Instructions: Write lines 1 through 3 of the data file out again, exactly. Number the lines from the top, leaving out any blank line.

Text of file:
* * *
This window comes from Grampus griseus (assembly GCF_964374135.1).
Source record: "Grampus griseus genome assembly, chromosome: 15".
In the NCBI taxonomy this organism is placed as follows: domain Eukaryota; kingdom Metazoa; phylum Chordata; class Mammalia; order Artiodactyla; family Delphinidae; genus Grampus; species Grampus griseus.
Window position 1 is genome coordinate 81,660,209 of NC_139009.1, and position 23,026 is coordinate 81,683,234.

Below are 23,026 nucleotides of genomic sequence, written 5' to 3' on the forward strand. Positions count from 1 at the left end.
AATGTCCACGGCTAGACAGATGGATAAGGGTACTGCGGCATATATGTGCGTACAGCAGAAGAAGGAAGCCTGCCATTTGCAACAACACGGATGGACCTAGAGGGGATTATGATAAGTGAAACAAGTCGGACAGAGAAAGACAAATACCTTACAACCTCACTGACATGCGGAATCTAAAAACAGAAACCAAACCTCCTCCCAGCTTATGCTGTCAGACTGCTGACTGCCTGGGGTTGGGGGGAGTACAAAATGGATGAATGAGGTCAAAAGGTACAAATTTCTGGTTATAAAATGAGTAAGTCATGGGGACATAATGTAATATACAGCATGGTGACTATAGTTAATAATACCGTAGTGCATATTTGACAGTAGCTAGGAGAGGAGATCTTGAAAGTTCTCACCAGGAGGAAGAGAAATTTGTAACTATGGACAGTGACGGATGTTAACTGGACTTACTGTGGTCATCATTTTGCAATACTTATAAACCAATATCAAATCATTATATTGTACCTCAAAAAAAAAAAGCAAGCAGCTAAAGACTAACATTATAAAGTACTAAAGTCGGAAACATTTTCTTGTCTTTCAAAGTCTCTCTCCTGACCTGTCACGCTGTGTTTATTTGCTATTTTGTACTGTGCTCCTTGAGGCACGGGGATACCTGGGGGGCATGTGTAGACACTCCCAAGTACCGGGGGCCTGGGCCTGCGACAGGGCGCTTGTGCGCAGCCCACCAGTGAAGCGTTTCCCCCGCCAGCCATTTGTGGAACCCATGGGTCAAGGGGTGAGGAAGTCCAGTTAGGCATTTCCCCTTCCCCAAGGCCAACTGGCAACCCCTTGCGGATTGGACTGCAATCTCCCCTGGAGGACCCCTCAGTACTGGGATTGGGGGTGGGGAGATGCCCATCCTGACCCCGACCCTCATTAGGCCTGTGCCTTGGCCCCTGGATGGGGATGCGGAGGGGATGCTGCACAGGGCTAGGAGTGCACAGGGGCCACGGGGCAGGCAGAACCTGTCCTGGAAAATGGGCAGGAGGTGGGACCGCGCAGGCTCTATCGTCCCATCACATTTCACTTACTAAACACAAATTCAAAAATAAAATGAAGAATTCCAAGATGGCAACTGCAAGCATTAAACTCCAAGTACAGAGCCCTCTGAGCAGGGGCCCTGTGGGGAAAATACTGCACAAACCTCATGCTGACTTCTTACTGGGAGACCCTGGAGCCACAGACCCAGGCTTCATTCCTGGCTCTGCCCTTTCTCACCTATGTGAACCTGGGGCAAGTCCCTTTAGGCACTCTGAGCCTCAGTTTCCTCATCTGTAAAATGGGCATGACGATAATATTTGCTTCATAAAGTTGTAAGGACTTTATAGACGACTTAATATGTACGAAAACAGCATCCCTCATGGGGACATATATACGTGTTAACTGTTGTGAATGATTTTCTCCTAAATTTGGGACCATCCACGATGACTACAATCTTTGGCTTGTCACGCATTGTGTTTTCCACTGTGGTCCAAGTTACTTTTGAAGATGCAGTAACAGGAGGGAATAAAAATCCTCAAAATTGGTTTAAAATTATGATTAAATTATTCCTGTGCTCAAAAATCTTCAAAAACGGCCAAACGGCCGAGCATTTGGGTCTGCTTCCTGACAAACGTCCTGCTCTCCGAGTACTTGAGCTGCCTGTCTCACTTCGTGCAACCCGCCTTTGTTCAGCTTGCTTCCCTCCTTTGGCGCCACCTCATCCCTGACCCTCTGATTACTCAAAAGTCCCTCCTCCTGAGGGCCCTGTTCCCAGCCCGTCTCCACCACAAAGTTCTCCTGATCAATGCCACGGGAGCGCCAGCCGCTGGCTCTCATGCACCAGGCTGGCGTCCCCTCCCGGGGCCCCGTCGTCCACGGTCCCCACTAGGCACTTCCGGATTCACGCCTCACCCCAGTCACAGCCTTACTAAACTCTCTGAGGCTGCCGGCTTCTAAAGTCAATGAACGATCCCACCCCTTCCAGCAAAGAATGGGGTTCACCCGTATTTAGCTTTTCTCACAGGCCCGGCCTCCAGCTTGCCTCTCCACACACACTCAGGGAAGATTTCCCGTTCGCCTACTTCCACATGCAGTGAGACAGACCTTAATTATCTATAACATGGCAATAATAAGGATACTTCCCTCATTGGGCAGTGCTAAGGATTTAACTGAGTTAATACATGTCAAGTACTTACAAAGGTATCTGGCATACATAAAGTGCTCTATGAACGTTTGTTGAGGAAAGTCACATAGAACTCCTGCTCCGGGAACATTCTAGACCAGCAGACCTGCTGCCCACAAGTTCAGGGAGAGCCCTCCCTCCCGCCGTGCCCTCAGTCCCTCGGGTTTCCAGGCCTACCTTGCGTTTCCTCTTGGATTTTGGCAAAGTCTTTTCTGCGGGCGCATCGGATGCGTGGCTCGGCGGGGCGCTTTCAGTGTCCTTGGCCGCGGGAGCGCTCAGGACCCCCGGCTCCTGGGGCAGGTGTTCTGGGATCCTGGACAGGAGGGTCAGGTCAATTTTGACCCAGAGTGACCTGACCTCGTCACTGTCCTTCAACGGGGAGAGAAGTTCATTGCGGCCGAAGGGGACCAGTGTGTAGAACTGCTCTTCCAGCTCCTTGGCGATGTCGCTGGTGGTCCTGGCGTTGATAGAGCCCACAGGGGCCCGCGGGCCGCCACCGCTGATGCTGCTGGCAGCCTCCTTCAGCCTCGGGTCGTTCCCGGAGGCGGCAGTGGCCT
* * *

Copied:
This window comes from Grampus griseus (assembly GCF_964374135.1).
Source record: "Grampus griseus genome assembly, chromosome: 15".
In the NCBI taxonomy this organism is placed as follows: domain Eukaryota; kingdom Metazoa; phylum Chordata; class Mammalia; order Artiodactyla; family Delphinidae; genus Grampus; species Grampus griseus.